The small, scenic village of La Clusaz (1100m) offers access to a surprisingly large ski area straddling five mountains. Its 132km of primarily intermediate slopes are set both above and below the treeline (1000-2600m), making it both interesting and varied.
The 132km of ski slopes are particularly well suited to intermediates, but the resort is also fast becoming one of the big names on the freeriding scene.
There’s something to occupy all abilities, from nursery slopes to awesome freeriding (which makes up for the lack of advanced/expert slopes). In fact, La Clusaz is fast becoming one of the big names on the European freeriding scene. Its five interlinked sectors make for wide-ranging skiing with engaging off-piste sections set against the dramatic backdrops of the Massif de Balme and Massif de L’Aiguille.
The ski resort has one of the biggest vertical drops: from the summit of Balme to the village there is more than 1500m of altitude to ski. A shuttle bus service also links La Clusaz to Le Grand Bornand and with a Massif des Aravis ski pass, you can access an impressive 220km of slopes. While La Clusaz still has a few slow, old chairs and drags it is however home to the world’s first Telemix lift, combining chairs and gondolas.
The ski scene has grown up around this traditional mountain village complete with a pretty square and Savoyard church. An outdoor market sells local produce every Monday in La Place de l’Eglise. Busy streets fan out from the square, each lined with tasteful shops, bars and hotels.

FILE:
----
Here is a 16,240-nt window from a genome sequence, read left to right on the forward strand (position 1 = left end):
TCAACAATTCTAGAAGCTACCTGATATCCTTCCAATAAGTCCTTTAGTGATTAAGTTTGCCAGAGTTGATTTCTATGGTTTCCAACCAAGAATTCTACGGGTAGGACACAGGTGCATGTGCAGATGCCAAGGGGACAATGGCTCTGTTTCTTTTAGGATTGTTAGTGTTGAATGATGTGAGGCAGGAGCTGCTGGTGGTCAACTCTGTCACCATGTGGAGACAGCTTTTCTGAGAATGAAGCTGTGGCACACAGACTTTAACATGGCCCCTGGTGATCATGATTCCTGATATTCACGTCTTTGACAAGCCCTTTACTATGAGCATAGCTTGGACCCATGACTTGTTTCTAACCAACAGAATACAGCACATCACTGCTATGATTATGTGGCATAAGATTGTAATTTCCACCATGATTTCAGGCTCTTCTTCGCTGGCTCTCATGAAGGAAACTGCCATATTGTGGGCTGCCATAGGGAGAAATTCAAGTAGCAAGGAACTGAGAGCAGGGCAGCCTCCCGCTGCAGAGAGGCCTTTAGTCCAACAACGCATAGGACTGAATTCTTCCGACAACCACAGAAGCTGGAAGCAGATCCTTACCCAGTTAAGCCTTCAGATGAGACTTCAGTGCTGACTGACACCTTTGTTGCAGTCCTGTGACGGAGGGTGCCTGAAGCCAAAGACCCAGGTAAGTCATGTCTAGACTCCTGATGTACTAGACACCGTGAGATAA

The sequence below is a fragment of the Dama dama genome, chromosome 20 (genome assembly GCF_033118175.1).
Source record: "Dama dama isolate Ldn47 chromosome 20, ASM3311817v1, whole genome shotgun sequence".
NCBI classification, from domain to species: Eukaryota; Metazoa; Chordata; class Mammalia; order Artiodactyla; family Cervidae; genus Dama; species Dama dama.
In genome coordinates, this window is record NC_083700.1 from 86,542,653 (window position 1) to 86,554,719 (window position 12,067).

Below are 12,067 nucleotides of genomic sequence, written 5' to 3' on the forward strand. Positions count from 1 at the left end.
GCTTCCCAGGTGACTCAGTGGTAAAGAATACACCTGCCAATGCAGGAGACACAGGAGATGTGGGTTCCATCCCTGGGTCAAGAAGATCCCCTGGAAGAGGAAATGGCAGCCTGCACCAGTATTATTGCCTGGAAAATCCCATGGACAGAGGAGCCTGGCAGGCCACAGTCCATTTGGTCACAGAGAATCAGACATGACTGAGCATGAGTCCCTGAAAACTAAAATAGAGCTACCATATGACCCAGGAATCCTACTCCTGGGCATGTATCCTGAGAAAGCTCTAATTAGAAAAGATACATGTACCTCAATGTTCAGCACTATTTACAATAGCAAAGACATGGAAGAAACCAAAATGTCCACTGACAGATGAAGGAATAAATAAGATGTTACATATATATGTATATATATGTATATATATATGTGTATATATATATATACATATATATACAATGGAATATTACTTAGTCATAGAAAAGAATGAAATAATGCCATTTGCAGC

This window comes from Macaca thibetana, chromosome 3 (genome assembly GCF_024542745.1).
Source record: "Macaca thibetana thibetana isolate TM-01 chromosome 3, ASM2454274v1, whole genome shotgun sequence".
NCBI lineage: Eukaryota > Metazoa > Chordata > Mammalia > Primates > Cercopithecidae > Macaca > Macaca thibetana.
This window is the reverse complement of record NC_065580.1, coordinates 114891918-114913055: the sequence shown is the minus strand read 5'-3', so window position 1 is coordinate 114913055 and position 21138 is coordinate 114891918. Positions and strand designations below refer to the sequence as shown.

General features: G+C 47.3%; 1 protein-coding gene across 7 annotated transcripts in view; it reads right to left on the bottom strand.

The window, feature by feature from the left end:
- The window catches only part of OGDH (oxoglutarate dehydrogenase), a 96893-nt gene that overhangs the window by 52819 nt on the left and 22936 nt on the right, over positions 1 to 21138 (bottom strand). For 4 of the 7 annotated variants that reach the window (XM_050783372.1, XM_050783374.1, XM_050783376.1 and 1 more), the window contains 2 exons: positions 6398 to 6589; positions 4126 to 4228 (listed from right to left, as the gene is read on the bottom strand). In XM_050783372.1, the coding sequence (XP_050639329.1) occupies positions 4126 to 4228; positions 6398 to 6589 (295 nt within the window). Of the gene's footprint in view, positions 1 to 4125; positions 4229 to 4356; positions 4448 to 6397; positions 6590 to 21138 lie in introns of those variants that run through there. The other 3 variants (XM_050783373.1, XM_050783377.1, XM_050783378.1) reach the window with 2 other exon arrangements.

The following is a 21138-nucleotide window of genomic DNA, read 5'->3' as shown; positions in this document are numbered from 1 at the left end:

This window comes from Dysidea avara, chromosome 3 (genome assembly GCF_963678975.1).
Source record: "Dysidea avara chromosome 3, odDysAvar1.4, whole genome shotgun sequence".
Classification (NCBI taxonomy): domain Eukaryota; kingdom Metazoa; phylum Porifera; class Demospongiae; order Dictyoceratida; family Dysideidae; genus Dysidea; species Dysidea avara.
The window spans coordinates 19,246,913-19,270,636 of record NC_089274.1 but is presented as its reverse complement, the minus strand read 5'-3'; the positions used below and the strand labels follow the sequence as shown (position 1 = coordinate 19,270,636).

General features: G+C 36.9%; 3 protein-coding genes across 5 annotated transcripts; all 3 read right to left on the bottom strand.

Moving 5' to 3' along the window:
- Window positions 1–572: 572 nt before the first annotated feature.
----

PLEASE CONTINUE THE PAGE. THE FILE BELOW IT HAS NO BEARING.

Geneva Airport is an hour’s drive, offering a good alternative to Chamonix. The TGV rail station at Annecy is 20 miles.
La Clusaz is often reached by car on the Col de Aravis road which offers amazing scenery but is also prone to rock falls. Don’t leave La Clusaz without tasting the traditional Reblochon cheese. Non-skiing opportunities include winter walks, sledging, an ice-skating rink and an aqua centre with indoor and outdoor heated pools.
La Clusaz doesn’t have a boisterous apres-ski scene, but it does offer good-value rustic restaurants and bars to suit all occasions. For apres-ski drinks head to Le Salto; for live music try Les Caves du Paccaly and Le Grenier; or for a later night hit the L’Ecluse nightlife with glass dance floor over the river.
Most of the accommodation falls into the mid-range bracket, except for the striking five-star Au Coeur du Village hotel next to the Beauregard and Patinoire telecabines. Here you’ll find refined rooms, suites with whirpool baths and balconies, a gastronomic restaurant and a luxurious spa.